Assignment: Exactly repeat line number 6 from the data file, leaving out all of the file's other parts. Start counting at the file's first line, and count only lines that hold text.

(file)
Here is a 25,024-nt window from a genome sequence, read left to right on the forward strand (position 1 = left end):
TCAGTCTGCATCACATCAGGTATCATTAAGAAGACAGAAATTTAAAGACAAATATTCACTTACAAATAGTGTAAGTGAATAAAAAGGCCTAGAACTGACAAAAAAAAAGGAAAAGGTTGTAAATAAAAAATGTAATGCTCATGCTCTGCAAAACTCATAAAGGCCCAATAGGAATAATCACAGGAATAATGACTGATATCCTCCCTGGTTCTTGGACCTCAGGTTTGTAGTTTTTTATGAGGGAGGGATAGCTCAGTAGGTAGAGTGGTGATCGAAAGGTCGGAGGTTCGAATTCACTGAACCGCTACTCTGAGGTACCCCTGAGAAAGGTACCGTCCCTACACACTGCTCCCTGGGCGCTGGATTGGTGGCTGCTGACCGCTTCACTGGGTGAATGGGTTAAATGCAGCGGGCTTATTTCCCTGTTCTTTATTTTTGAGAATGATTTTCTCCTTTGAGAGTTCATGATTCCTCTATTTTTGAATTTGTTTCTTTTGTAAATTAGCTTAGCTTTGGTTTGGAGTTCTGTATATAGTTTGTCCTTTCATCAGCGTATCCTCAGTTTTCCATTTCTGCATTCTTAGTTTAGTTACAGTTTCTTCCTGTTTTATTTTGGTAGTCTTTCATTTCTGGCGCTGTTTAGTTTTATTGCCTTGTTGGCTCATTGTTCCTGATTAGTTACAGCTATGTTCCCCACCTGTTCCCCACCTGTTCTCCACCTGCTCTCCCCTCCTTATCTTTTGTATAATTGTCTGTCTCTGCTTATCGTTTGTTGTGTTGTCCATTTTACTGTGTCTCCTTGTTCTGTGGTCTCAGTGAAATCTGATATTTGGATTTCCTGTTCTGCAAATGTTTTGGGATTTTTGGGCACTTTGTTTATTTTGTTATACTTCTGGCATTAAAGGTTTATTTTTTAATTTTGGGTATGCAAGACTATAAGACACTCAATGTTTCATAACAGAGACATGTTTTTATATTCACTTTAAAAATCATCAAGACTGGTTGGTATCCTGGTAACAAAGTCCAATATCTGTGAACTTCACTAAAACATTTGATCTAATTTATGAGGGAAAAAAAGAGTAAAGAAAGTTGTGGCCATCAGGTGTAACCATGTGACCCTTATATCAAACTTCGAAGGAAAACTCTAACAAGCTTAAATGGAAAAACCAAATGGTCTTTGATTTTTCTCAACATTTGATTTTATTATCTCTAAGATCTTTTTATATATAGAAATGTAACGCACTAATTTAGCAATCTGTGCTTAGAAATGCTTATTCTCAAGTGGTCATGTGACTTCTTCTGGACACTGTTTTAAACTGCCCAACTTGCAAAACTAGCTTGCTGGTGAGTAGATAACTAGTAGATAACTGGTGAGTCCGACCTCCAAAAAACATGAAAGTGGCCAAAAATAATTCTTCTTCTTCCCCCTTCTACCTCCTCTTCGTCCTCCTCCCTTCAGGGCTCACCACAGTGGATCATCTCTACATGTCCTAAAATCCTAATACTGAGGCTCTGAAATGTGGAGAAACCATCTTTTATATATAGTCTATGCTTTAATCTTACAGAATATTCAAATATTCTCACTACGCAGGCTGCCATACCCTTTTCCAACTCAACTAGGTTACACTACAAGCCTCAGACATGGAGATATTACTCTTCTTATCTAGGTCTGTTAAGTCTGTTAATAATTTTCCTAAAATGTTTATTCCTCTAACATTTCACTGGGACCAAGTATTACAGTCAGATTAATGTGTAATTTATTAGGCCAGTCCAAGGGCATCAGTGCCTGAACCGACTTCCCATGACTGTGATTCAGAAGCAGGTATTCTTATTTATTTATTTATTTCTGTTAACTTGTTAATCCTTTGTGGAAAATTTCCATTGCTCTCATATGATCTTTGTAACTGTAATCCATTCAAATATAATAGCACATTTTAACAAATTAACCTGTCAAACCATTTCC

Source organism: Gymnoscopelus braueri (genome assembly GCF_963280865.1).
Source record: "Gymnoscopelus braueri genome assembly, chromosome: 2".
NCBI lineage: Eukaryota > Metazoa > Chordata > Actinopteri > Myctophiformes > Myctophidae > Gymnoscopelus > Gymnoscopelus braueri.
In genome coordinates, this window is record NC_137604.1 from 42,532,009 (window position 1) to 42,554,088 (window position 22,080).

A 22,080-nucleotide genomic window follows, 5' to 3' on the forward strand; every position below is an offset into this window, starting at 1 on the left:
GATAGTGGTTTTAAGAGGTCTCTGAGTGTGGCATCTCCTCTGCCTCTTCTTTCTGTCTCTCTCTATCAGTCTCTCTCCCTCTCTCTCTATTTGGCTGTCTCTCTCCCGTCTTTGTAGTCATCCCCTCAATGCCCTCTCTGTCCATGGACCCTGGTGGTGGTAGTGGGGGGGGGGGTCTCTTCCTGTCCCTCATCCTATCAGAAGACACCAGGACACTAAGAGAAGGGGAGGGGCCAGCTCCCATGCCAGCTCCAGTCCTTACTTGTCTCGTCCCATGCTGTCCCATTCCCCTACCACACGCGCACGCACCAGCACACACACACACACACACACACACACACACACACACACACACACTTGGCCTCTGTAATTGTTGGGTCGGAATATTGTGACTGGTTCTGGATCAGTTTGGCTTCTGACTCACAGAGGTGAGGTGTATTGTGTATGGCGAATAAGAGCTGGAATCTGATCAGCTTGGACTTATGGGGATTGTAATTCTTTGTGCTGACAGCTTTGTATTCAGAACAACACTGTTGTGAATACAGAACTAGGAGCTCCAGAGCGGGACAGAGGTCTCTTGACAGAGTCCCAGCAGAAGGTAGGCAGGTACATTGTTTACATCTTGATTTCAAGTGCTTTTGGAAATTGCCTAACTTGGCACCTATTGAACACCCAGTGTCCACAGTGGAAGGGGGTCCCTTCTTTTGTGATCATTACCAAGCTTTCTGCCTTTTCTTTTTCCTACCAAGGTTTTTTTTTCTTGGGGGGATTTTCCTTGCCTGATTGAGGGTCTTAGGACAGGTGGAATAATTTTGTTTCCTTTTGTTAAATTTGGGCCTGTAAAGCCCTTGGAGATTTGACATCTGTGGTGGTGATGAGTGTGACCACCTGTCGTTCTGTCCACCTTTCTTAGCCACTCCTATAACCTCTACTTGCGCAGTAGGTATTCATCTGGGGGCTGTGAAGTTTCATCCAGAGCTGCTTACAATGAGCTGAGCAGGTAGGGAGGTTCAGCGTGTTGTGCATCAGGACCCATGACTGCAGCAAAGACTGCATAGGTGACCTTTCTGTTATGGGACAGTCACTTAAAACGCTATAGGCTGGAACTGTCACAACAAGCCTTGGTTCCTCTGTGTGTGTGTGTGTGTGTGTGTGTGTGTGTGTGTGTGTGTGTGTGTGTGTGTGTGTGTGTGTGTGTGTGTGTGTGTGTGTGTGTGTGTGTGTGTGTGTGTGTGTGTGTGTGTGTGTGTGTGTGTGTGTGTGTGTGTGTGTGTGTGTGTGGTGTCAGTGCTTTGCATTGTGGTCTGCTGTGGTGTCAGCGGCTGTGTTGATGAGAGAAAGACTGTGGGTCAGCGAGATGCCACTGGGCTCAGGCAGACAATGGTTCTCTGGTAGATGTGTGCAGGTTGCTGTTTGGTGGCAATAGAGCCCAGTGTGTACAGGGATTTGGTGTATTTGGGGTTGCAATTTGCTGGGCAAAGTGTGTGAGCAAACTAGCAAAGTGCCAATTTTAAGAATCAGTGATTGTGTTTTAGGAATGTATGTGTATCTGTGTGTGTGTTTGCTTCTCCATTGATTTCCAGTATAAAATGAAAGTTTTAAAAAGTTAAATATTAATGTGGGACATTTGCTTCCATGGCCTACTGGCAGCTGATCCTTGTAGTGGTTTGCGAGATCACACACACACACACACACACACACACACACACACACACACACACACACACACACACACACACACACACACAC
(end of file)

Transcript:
In genome coordinates, this window is record NC_137604.1 from 42,532,009 (window position 1) to 42,554,088 (window position 22,080).